“However, most of these increases would occur during training activities, which would be scheduled primarily on weekends,” the environmental assessment states. “Daily increases in vehicle traffic would be expected to be less than 15 vehicle trips per weekday and up to 100 vehicle trips on the training weekends. Therefore, the operation of the AFRC would result in minor (less than 1 percent) long-term increases in traffic.”
Because the federal government acquired the 19 acres on Clovis Barker Road from a private entity, the land is newly tax-exempt. Due to an agricultural exemption, the land had been assessed at $4,100 instead of its $509,760 agricultural market value. However, the 19 acres may have eventually been assessed at a much higher value, as the land is unplatted.
“It could be because the zoning in that area is kind of in a state of flux,” said San Marcos Planning and Zoning Commission Chair Sherwood Bishop. “So even something that’s considered right now to be light industrial could be changed to commercial or to residential, whatever.”
The 363rd Quartermaster Battalion is headquartered near San Marcos City Hall in a 45 year-old, 19,421 square foot building leased by the Army from the city. The city will regain control of the land and building after the 363rd moves to the AFRC, which will be a more secure facility than the unit’s current building.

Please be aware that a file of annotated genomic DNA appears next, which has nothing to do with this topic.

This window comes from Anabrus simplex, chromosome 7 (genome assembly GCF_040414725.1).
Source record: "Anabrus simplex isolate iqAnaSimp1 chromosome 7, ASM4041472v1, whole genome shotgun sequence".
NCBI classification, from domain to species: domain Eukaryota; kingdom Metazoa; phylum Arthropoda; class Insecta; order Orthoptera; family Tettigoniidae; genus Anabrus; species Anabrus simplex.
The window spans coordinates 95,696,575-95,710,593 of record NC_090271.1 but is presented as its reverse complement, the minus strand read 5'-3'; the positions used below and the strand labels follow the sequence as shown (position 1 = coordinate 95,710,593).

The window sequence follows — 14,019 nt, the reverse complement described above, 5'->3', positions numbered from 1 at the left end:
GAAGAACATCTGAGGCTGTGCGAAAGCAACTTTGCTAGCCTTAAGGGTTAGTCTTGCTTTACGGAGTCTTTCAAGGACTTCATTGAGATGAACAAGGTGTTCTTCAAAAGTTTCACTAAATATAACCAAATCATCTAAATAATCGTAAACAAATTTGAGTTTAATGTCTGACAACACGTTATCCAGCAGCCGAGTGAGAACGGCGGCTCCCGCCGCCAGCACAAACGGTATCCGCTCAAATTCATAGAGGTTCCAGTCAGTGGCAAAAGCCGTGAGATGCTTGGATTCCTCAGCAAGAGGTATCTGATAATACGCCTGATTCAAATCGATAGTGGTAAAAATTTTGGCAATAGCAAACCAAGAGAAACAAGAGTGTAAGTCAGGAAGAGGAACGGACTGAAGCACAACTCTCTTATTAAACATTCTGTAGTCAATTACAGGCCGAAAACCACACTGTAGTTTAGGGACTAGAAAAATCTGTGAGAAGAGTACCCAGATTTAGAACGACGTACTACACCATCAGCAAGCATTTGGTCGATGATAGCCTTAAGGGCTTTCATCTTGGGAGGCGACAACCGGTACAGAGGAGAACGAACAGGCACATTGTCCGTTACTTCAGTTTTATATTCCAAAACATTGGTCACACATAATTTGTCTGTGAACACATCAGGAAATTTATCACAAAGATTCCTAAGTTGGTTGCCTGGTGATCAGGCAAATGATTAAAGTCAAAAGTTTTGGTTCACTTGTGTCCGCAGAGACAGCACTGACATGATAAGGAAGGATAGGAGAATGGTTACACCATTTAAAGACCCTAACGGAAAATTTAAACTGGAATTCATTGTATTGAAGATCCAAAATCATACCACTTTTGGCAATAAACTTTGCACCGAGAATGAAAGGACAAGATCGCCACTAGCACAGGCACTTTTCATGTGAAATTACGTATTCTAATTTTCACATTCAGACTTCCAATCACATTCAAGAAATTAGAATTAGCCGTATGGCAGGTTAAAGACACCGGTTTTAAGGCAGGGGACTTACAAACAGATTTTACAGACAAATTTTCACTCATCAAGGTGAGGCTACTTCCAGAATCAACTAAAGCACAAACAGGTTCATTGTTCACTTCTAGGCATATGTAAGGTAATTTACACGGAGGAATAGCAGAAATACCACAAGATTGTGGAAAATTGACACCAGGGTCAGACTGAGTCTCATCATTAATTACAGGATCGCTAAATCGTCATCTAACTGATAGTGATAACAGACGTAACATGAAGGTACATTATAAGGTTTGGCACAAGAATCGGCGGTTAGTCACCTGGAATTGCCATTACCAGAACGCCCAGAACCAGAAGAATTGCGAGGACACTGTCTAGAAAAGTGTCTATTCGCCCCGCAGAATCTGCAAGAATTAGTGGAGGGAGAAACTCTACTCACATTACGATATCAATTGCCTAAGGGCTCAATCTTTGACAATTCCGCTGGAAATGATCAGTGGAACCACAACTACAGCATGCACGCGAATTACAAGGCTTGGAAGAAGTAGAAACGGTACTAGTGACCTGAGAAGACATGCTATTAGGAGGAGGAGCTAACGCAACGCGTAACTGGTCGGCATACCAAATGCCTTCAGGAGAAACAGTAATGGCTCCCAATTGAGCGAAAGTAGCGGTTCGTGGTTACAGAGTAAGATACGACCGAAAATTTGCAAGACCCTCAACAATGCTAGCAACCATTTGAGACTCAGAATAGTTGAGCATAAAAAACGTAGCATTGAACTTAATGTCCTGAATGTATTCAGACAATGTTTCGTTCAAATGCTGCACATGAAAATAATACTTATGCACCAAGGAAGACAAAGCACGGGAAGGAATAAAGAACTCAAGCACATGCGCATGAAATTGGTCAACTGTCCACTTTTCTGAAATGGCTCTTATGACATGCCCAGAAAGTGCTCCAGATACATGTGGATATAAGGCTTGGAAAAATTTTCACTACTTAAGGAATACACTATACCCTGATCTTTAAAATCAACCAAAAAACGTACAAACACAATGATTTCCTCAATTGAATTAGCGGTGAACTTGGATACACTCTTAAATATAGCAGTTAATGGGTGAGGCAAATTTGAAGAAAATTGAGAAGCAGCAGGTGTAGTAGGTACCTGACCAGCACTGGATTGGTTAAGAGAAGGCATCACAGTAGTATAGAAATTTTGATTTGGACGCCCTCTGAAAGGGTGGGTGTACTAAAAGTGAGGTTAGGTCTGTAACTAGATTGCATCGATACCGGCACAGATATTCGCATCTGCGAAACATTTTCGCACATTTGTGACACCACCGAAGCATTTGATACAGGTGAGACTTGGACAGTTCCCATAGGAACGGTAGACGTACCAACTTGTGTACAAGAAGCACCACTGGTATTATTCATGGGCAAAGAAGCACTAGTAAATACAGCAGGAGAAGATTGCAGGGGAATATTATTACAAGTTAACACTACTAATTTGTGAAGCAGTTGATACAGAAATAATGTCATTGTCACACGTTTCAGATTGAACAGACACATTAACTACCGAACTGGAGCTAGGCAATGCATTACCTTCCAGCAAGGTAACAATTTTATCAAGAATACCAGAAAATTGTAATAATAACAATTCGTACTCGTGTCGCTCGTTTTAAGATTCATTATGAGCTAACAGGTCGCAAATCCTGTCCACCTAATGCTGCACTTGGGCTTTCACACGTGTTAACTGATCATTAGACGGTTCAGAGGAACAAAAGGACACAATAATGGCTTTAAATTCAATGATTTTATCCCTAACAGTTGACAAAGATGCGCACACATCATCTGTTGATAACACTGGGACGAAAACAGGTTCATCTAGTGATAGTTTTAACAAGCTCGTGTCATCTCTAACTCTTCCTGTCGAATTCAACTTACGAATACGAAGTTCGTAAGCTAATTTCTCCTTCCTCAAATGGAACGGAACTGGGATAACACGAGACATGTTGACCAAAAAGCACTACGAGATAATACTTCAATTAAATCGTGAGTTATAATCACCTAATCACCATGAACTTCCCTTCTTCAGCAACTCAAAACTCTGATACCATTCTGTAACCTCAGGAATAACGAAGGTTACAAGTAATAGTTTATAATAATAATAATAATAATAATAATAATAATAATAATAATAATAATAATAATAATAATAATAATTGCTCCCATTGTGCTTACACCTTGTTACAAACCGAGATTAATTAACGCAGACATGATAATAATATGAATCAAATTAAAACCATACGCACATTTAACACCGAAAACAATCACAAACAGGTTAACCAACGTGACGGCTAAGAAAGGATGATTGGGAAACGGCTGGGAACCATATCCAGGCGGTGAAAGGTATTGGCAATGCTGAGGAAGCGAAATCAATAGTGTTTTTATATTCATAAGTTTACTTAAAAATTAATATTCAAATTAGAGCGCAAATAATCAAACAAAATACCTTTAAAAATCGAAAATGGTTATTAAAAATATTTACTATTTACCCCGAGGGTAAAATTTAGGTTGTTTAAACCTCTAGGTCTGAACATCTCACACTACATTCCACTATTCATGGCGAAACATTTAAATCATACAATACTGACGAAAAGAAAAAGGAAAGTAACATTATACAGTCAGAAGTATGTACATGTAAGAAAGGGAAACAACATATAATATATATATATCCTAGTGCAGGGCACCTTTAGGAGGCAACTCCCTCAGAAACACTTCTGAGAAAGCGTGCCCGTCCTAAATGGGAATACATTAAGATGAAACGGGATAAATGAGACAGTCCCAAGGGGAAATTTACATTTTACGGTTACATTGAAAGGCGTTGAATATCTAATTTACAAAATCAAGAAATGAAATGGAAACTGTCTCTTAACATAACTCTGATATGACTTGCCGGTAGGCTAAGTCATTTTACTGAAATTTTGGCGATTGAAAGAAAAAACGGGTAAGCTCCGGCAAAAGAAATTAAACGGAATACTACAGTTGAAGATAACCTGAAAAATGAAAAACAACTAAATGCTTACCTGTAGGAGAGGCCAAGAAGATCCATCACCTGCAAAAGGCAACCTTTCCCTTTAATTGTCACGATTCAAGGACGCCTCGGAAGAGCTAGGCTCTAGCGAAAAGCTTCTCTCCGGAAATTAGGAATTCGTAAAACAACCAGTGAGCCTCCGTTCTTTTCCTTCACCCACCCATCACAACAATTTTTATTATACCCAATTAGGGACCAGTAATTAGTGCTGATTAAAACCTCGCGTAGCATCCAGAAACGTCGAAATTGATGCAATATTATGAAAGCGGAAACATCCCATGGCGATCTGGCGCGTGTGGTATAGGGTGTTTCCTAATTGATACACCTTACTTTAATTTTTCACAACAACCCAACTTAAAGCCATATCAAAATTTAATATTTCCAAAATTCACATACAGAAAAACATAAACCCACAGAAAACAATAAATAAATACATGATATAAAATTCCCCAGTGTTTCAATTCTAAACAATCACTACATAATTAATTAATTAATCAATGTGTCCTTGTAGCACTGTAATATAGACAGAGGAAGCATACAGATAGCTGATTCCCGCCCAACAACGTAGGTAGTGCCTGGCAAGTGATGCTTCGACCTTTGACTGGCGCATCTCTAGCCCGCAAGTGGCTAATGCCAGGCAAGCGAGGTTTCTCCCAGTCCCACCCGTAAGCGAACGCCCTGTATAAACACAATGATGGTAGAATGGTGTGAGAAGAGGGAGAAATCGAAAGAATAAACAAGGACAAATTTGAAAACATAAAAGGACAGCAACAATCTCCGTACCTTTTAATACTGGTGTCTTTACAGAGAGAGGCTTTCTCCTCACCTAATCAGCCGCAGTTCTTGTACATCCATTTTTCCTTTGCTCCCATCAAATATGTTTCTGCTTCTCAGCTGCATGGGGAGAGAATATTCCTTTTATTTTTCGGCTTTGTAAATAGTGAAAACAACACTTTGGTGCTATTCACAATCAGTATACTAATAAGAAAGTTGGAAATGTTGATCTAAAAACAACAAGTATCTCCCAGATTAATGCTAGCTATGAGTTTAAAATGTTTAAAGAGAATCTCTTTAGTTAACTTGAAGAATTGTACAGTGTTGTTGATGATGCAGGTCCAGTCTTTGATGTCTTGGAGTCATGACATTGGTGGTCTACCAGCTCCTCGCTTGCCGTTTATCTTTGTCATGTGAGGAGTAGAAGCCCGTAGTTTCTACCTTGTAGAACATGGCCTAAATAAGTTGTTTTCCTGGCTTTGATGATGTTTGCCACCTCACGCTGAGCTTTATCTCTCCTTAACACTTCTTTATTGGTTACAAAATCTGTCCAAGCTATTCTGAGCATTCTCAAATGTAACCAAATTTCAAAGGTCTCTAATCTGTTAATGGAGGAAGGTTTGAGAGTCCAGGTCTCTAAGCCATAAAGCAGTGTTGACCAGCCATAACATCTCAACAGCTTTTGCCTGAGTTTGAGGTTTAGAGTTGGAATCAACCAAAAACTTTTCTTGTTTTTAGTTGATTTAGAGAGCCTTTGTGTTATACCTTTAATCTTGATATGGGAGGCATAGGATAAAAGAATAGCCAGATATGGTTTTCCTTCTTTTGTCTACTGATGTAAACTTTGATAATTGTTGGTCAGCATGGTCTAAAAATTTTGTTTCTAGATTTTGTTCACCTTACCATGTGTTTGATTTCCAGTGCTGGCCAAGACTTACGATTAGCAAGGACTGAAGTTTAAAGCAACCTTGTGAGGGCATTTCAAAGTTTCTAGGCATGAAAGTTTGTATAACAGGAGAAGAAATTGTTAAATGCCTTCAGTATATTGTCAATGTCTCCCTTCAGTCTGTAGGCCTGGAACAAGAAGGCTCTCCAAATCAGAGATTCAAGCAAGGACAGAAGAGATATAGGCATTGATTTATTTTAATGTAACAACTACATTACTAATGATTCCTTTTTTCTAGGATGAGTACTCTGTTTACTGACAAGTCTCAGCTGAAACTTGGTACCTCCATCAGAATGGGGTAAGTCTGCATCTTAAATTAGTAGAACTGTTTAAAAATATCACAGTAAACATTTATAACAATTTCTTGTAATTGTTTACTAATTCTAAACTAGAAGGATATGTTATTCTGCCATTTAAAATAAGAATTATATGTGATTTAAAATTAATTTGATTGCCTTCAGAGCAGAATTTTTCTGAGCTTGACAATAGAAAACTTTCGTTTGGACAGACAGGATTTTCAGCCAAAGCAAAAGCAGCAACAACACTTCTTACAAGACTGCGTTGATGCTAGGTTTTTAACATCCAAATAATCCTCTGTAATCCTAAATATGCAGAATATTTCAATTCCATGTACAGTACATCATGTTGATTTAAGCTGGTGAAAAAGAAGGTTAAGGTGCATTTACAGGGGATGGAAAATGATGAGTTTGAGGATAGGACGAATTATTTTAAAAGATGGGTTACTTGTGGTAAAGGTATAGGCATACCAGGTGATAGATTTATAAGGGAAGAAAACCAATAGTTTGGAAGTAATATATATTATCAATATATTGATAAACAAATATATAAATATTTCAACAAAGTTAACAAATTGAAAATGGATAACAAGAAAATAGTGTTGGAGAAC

“It’ll benefit us a whole lot,” said 363rd Master Sergeant Gary Hollins.
Hollins said the proximity of the skate park, the occasional presence of homeless people, and the competition between soldiers and dog park patrons for parking makes the Army Reserve Center near City Hall less secure than it should be.
“Any Reserve Center should be fenced-in,” said Hollins. “But we got a dog park right next door … It’s a security issue. Because who’s to say who can come here and do something, saying they’re going to walk their dog?”
Thirty-three soldiers from the 363rd are deployed to Iraq, and two additional soldiers from that unit are on individual readiness reserve status in Iraq while they finish out their civilian contracts with KBR. Most 363rd soldiers are from Central Texas.
After the 363rd moves to the AFRC, the city may use rthe present reserve center for more offices, said San Marcos City Councilmember John Thomaides.
“I know in city hall, the staff over there … they’re almost sitting on top of each other in very small, little offices,” Thomaides said.
Thomaides said once the city completes its facilities review in the summer, councilmembers will have a better idea of how to best use the newly-available land.
Manaugh said another Army Reserve Center will be built near Centerpoint Road in San Marcos, probably by the year 2012. Unlike the AFRC, which is a BRAC facility, the new Army Reserve Center would be constructed under Grow the Army.
“It’s a program that actually came from the War on Terror, where they determined that there wasn’t enough strength in the military,” said Manaugh. “They’re growing the force across all the services — Navy, Marines, Army and Air Force.”
Manaugh said the AFRC may play a support role in recruitment activities at Texas State University and nearby high schools. He said it is possible that students might be given tours of the AFRC and informed of educational and professional opportunities afforded by the military.
The 16 other AFRCs planned for Texas include those to be located in Camp Bullis, Grand Prairie, East Houston, Seagoville, Fort Bliss, Northwest Houston, Tyler, Round Rock, Lewisville, Amarillo, Dyess Air Force Base, Red River Army Depot, Kingsville, Huntsville, Lufkin and Brownsville.